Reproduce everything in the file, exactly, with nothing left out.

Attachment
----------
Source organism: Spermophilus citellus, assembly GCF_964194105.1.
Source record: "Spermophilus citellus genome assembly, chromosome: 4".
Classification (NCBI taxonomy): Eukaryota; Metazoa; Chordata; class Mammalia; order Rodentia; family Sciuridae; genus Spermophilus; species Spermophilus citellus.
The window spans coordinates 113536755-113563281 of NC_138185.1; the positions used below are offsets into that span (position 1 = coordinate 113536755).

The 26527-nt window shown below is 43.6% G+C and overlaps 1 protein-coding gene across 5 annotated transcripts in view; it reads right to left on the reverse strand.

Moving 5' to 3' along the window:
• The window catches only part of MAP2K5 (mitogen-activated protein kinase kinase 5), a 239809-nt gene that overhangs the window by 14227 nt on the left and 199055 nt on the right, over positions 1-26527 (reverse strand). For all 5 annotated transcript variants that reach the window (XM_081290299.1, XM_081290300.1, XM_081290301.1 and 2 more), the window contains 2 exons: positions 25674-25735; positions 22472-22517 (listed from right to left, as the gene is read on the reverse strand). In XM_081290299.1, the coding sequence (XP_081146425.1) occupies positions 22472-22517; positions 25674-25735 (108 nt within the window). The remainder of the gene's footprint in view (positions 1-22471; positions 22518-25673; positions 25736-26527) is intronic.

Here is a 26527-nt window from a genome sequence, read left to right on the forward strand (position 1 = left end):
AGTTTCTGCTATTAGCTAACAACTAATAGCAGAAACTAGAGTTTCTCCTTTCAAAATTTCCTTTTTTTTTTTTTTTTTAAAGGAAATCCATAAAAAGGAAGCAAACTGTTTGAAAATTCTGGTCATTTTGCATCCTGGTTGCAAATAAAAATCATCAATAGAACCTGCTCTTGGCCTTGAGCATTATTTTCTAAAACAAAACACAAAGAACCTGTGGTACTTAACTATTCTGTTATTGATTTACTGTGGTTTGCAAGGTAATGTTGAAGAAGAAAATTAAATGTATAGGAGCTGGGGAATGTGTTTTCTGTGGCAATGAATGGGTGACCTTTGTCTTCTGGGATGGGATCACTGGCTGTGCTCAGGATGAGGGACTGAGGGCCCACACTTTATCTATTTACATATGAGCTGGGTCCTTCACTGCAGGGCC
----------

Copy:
Source organism: Spermophilus citellus, assembly GCF_964194105.1.
Source record: "Spermophilus citellus genome assembly, chromosome: 4".
Classification (NCBI taxonomy): Eukaryota; Metazoa; Chordata; class Mammalia; order Rodentia; family Sciuridae; genus Spermophilus; species Spermophilus citellus.
The window spans coordinates 113536755-113563281 of NC_138185.1; the positions used below are offsets into that span (position 1 = coordinate 113536755).

The 26527-nt window shown below is 43.6% G+C and overlaps 1 protein-coding gene across 5 annotated transcripts in view; it reads right to left on the reverse strand.

Moving 5' to 3' along the window:
• The window catches only part of MAP2K5 (mitogen-activated protein kinase kinase 5), a 239809-nt gene that overhangs the window by 14227 nt on the left and 199055 nt on the right, over positions 1-26527 (reverse strand). For all 5 annotated transcript variants that reach the window (XM_081290299.1, XM_081290300.1, XM_081290301.1 and 2 more), the window contains 2 exons: positions 25674-25735; positions 22472-22517 (listed from right to left, as the gene is read on the reverse strand). In XM_081290299.1, the coding sequence (XP_081146425.1) occupies positions 22472-22517; positions 25674-25735 (108 nt within the window). The remainder of the gene's footprint in view (positions 1-22471; positions 22518-25673; positions 25736-26527) is intronic.

Here is a 26527-nt window from a genome sequence, read left to right on the forward strand (position 1 = left end):
AGTTTCTGCTATTAGCTAACAACTAATAGCAGAAACTAGAGTTTCTCCTTTCAAAATTTCCTTTTTTTTTTTTTTTTTAAAGGAAATCCATAAAAAGGAAGCAAACTGTTTGAAAATTCTGGTCATTTTGCATCCTGGTTGCAAATAAAAATCATCAATAGAACCTGCTCTTGGCCTTGAGCATTATTTTCTAAAACAAAACACAAAGAACCTGTGGTACTTAACTATTCTGTTATTGATTTACTGTGGTTTGCAAGGTAATGTTGAAGAAGAAAATTAAATGTATAGGAGCTGGGGAATGTGTTTTCTGTGGCAATGAATGGGTGACCTTTGTCTTCTGGGATGGGATCACTGGCTGTGCTCAGGATGAGGGACTGAGGGCCCACACTTTATCTATTTACATATGAGCTGGGTCCTTCACTGCAGGGCC